A distinguished member of the Better Records Jazz Hall of Fame.
STUNNING A+++ SOUND AND QUIET VINYL ON BOTH SIDES! Breathtakingly spacious and transparent, this copy has the big three-dimensional soundstage that makes this record such a joy to listen to. The piano has weight and heft, the drums are big and dynamic, and everything is relaxed and sweet — in short, this copy does everything we want it to.
Listen to the drums on Everybody’s Jumpin’ . This album was recorded on a big sound stage and there is a HUGE room which can clearly be heard surrounding the drum kit. Add to that that some of the drums are in the left channel and some of the drums are in the right channel and you have one big drum kit — exactly the way it was intended to sound.
Stereo Versus Mono
The “stereo” qualities come at a price on many copies. There is a mic directly in front of one of the cymbals that makes it really jump out of the speakers, but how come the rest of the drums are mostly in the center much farther back in the studio? How long can this guy’s arms be? And the other cymbal he uses, heard in the left channel, seems only to be picked up with that same mic, so it sounds ten feet behind the “front” one. These qualities screw up the sense of a combo playing together in the same room at the same time.
The mono has no such problems; these guys are all together, musically and spatially. The bad mono copies have them stuck way back in the studio, all piled on top of each other. This is the mono sound we’ve never liked, but so many mono fans seem to have no problem with it. (The Beatles records in mono, contrary to what some audiophiles might think, never have the kind of presence, energy and resolution of the best stereo copies. If your stereo cannot resolve all the information on the tape, sure, twin-track stereo sound ends up stuck in the two speakers, hard left and hard right, with nothing but a hole in the middle. But there is a ton of information spreading into the middle when we play those records over here, and nothing feels stuck in the speakers. It is our contention that the best equipment, properly tweaked, can show you a world of audio information that exists on the stereo pressings that the mono mixes only hint at. But I digress.)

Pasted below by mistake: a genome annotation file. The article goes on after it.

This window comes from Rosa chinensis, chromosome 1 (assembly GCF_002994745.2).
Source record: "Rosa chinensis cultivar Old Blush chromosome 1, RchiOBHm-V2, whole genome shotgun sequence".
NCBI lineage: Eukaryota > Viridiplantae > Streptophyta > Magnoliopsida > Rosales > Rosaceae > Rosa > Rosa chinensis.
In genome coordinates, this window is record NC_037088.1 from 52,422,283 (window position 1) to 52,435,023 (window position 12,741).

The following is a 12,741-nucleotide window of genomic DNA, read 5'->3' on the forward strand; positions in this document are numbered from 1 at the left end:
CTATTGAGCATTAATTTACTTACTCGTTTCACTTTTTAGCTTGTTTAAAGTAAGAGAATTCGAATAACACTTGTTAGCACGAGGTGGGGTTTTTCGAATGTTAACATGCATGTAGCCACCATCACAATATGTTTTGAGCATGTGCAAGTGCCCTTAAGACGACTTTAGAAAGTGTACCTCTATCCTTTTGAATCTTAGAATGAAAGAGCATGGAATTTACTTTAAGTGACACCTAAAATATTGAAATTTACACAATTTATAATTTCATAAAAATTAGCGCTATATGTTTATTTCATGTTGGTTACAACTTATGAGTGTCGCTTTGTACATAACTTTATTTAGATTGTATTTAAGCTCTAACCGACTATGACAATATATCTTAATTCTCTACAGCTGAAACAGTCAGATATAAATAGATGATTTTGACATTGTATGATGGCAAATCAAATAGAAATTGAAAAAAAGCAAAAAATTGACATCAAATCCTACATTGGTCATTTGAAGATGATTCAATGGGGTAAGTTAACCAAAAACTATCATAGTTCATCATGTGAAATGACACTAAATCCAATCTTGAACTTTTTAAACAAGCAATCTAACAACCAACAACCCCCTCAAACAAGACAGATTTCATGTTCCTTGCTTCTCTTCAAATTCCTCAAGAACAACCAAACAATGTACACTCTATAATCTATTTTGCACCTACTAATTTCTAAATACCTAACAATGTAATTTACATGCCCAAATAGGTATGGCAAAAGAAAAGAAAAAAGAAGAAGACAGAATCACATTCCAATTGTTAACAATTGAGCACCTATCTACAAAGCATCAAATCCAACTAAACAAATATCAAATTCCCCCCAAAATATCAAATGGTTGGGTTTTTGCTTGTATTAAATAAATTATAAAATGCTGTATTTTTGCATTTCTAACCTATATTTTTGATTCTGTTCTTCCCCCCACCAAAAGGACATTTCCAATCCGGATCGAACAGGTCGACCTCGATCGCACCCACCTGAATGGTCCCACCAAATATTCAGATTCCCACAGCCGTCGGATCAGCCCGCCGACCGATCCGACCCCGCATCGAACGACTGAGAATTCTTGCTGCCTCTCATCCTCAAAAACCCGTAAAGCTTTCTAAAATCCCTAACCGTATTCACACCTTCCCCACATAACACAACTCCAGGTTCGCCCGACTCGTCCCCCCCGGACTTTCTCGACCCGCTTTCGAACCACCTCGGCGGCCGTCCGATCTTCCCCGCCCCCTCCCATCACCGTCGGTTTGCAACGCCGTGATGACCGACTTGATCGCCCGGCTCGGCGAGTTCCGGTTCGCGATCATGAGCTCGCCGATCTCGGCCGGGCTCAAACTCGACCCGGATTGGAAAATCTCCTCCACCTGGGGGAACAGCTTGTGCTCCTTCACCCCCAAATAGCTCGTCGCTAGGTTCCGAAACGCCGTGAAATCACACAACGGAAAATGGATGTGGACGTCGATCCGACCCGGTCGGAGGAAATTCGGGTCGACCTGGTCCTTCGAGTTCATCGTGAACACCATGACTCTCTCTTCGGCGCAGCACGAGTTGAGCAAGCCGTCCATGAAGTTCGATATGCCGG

The Classic — Another We Was Wrong
For an earlier shootout for this record, way back in October of 2007, we took the opportunity to play the Classic Records 200 gram pressing against some of our hot copies. Maybe we got a bad one, who knows, but that record did not sound remotely as good as the real thing (6 eye or 360, both can be quite good). The piano sounded thin and hard, which was quite unexpected given the fact that we used to consider the Classic LP one of their few winners and actually recommended it.
As we said in our shootout: “We dropped the needle on the Classic reissue to see how it stacked up against a serious pressing. Suffice it to say, the real Time Out magic isn’t going to be found on any heavy vinyl reissue!”
Which seems to hold true for practically every Heavy Vinyl reissue we play.
Blue Rondo A La Turk
Strange Meadow Lark
Three To Get Ready
Pick Up Sticks
Dave Brubeck’s defining masterpiece, Time Out is one of the most rhythmically innovative albums in jazz history, the first to consciously explore time signaturesoutside of the standard 4/4 beat or 3/4 waltz time it really is sophisticated music, which lends itself to cerebral appreciation, yet never stops swinging. Countless other musicians built on its pioneering experiments, yet it’s amazingly accessible for all its advanced thinking, a rare feat in any art form. This belongs in even the most rudimentary jazz collection.